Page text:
HP OpenVMS Systems Documentation
Compaq TCP/IP Services for OpenVMS
If you want to have multiple OpenVMS cluster nodes sharing the same CLIENT.PCY file and the nodes have identical interface names, a conflict will arise if you simply define TCPIP$DHCP_CONFIG to a common directory shared between the systems.
For example, if two systems in your cluster both have an interface named SE0 under DHCP control, to configure for this situation:
You can use the TCPIP$DHCP_SIGNAL utility to signal the DHCP client to:
Table 8-5 shows the commands available with the TCPIP$DHCP_SIGNAL utility:
|DHCPSIGHUP||Causes the ASCII configuration files to be read again and then translates the TCPIP$DHCP_DEBUG and TCPIP$DHCP_LOG_LEVEL logicals.|
|DHCPSIGTERM||Causes an orderly shutdown of DHCP client. Use this command cautiously, as active lease and timer information is lost when you signal the DHCP client to shutdown. As a consequence, when you again start up the DHCP client, the system could be running with an expired lease.|
|DHCPSIGUSR1||Causes diagnostic state information to be written to the TCPIP$DHCP_CLIENT_RUN.LOG file.|
You can use TCP/IP management commands to:
The TCP/IP command SET INTERFACE temporarily puts an interface under DHCP control. It does not make any change to the TCPIP$CONFIGURATION data base.
The format of the command is:
SET INTERFACE ifname/DHCP [/[NO]PRIMARY]
In this format, ifname is the name of the interface; for example, SE0.
You must enter the SET NOINTERFACE command on the interface before entering a SET INTERFACE/DHCP.
After you enter this command, the interface receives a new IP address from the DHCP server, but the information stored in the TCPIP$CONFIGURATION.DAT file is unchanged. For example, if you issue the TCP/IP command SHOW CONFIGURATION INTERFACE for the interface you see the IP address you had set up for the interface before you temporarily configured the interface. In addition, when you stop and restart TCP/IP Services, the interface will have the previously assigned IP address.
If you want the interface to be permanently under DHCP control, you
must either run the TCPIP$CONFIG.COM command procedure to put the
interface under DHCP control or enter the SET CONFIGURATION INTERFACE
ifname/DHCP command. Compaq recommends that you run the
TCPIP$CONFIG.COM command procedure.
8.5.2 Permanently Configuring Interfaces
The TCP/IP command SET CONFIGURATION INTERFACE /DHCP configures an interface to be under DHCP control by adding or changing an entry in the TCPIP$CONFIGURATION database. After entering this command, every time TCPIP$STARTUP.COM is run the DHCP client is invoked to configure the interface.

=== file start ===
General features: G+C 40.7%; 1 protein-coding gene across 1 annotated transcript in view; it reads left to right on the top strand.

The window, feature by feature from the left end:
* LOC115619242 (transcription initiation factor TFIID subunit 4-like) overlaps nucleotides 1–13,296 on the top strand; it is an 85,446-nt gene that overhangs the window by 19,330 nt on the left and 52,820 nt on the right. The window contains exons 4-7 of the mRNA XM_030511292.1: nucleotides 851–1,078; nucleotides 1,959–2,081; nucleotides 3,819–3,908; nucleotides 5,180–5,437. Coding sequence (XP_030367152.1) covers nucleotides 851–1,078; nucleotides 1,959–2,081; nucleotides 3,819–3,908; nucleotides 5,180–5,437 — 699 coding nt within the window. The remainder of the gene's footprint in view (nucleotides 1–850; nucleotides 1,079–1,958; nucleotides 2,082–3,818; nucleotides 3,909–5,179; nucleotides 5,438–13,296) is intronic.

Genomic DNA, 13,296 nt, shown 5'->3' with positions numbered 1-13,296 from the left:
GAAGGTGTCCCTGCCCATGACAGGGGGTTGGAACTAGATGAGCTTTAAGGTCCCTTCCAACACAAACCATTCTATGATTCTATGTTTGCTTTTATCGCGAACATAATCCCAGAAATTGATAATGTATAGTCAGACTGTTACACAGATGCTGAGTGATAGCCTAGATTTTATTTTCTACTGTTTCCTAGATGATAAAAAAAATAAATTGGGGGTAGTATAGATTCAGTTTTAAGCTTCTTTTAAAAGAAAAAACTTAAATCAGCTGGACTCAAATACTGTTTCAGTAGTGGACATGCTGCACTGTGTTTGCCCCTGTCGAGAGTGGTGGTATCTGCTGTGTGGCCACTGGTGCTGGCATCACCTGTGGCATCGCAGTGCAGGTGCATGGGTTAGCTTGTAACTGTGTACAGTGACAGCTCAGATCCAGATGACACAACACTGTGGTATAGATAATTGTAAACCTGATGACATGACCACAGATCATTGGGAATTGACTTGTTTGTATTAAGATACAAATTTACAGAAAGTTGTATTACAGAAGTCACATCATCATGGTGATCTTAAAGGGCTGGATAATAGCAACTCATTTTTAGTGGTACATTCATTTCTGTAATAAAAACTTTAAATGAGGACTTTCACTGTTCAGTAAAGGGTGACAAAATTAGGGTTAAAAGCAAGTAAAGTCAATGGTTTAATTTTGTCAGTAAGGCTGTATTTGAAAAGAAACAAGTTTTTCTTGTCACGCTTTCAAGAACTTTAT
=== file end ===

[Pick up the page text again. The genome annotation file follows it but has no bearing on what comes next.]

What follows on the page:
Note that this command does not change the current run-time configuration of the interface. For any changes to the TCPIP$CONFIGURATION database to take effect, you must run $TCPIP$STARTUP or enter a TCP/IP command START COMMUNICATION/INITIALIZE.
The format of the command is:
SET CONFIGURATION INTERFACE ifname/DHCP [/[NO]PRIMARY]
In this format, ifname is the name of the interface; for example, SE0.
The optional qualifier /PRIMARY indicates that the interface is to be the primary DHCP client interface. (See Section 8.1.1 for a description of the DHCP client primary interface.) TCP/IP Services issues an error if one of the other interfaces has the primary designation.
/NOPRIMARY indicates that the interface is no longer to be marked as the primary DHCP client interface. It is not an error if turning off this option leaves no primary DHCP interfaces, because a primary DHCP interface is not required.
You do not need to issue this command because TCPIP$CONFIG executes the
command for you when you put an interface under DHCP control.
8.6 Using the SHOWDHC Utility
TCP/IP Services provides the SHOWDHC utility for displaying the contents of an interface parameter file.
The SHOWDHC utility displays data stored in an ifname.DHC file.
The format of the SHOWDHC utility command is as follows:
In this format, filename is the name of an ifname.DHC file.
The format of the SHOWDHC output is a single line in the format of the DHCPCAP. file. For more information on the format of the DHCPCAP. file, refer to Section 220.127.116.11. Example 8-2 shows typical output from the SHOWDHC utility.
|Example 8-2 SHOWDHC Sample Output|
$ SHOWDHC SE0.DHC se0.dhc: ht=1:ha=08.00.2b.2a.de.a8:sa=10.10.2.3:yi=10.10.2.101:sm=255.255.255.0:gw=10.10. 2.66:ds=10.10.2.11:ho=rufus:dn=lkg.dec.com:ba=10.10.2.255:lt=1200:sv=10.10.2.3: t1=600:t2=1050:
The Bootstrap Protocol (BOOTP) server answers network bootstrap requests from diskless workstations and other network devices such as routers, terminal servers, and network switching equipment. When it receives such a request, the BOOTP server looks up the client's address in the BOOTP database file.
The Trivial File Transfer Protocol (TFTP) handles the file transfer from a TFTP server to a diskless client or other remote system. The client initiates the file transfer. TFTP is described in Chapter 10.
Because BOOTP is a subset of DHCP, you cannot enable both BOOTP and DHCP on the same host.
This chapter reviews key concepts and describes:
The BOOTP server answers client requests for diskless client configuration by sending address and file name information to the client. When the client receives this information from the BOOTP server, it initiates a file transfer using the TFTP protocol.